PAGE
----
Do I need to EQ My Samples and VSTis?

It’s not uncommon for me to see beginners asking questions like: “I use a lot of samples and virtual instruments. Since they are already professional sounds, do I need to use EQ?” (common beginner mistakes)

There is an inherent problem with this question because it exposes two flaws in how you should be thinking about mixing and EQ in particular. I will try my best answer this question, and hopefully, I can increase your thought process on how to approach EQ.

Why Even Use EQ in The First Place?

So before we go all out on EQ and whether or not you should slap it on sample or VSTi we need to answer a bigger question: Why even use an EQ? or What can it do for my tracks?

EQ is your most useful mixing tool because it takes tracks that have overlapping frequencies and helps them each shine in the mix, on their own. Eq is there to help you get your mix balance, so there is more clarity to the song. If you are using an EQ properly, everything should be heard, and nothing is covered up.

So if you are using EQ to help bring clarity to all your tracks, then it’s important to remember that you don’t need any EQ if all your samples and virtual instruments already fit well together.

Why Are Samples So Special?

I think we have already came to the conclusion that EQing isn’t really about changing the tone of your tracks but more to help them fit together. Now we need to address the fact that sample and virtual instruments seem to be in the upper echelons of sounds. And how because they are samples that they don’t need to be processed like the stuff you record at home.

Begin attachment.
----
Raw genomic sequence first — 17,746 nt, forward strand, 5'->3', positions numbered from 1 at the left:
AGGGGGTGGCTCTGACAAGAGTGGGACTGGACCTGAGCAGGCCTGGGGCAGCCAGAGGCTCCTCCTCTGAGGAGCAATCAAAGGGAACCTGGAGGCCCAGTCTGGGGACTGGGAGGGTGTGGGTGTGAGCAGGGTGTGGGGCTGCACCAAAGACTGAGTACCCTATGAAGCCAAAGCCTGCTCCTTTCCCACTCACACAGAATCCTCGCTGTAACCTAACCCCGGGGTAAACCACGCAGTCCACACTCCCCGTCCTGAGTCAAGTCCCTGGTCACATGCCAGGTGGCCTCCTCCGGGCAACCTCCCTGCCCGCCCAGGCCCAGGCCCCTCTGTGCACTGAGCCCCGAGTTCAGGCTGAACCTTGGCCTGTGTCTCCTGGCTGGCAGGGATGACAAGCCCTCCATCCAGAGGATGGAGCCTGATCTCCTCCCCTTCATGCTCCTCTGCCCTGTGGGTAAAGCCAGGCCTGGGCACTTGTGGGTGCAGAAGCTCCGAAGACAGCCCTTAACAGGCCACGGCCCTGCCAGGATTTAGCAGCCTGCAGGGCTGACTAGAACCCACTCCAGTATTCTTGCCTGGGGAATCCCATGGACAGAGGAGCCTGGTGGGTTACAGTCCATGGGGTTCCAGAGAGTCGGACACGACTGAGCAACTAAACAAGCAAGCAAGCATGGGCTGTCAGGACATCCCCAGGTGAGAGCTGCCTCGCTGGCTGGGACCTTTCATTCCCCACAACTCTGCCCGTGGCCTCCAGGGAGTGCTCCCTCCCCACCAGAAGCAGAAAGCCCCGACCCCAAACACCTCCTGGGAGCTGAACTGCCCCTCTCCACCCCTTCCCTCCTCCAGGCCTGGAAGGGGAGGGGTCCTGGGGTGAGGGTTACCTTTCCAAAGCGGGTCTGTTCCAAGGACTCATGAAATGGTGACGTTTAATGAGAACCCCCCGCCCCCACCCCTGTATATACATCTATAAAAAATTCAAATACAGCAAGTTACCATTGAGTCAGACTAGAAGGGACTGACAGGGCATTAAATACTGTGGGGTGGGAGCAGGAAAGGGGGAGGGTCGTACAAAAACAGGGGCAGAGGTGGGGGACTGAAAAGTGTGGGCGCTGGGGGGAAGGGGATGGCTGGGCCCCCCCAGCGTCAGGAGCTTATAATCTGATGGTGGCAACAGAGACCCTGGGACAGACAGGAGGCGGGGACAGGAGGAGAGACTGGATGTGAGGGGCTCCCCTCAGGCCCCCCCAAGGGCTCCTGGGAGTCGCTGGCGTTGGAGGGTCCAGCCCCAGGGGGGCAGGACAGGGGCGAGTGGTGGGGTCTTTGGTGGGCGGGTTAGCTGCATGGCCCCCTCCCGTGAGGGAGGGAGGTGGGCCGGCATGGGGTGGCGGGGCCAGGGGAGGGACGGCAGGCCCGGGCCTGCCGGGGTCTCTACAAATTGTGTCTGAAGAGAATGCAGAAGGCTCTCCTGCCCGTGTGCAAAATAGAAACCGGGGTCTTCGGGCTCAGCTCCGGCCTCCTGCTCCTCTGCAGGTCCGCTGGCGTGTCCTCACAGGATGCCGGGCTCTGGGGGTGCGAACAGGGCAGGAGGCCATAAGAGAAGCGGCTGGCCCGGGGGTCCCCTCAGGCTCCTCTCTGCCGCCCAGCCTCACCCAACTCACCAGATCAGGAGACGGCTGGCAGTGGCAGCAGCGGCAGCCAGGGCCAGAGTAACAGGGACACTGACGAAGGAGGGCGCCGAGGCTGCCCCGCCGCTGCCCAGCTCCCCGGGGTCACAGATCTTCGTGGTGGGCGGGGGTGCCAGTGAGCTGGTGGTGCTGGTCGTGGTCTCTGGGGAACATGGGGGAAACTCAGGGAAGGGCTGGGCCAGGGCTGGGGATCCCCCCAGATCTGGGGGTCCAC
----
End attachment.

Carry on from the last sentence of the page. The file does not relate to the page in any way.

I mean, sure some of those samples and virtual instruments were probably recorded by some talented engineers in some of the best studios in the world, but it doesn’t mean that they are exempt from any potential EQ moves. The main reason is that EQing is about fitting sounds together and not so much about changing the tone.

At the end of the day, it doesn’t matter how great the samples are because if they don’t work well with the other tracks in your song, then they will need some EQ correction. They are not excused.

We Are All Created Equal

It’s important to classify each sound as an equal as they sit in front of you while mixing. Of course, some of the samples will sound better or more professional, but none of that matters.

As a mixer, it’s your job to take whatever sounds are in front of you and fit them together in such a way that the final stereo file sounds clear, focused, and very musical. Anyone was listening to your song is not going to care what you used to create it. They won’t even care how many instances of EQ you used.

The only thing they are going to care about is the song. If they can’t hear the song properly than it’s probably because things are being covered up by other sounds. So instead of asking questions about whether you should EQing your samples or not, you should be asking yourself whether or not the sounds fit well together. You will make more progress this way.

How Reverb and Delay Can Turbo Charge Your Multitracks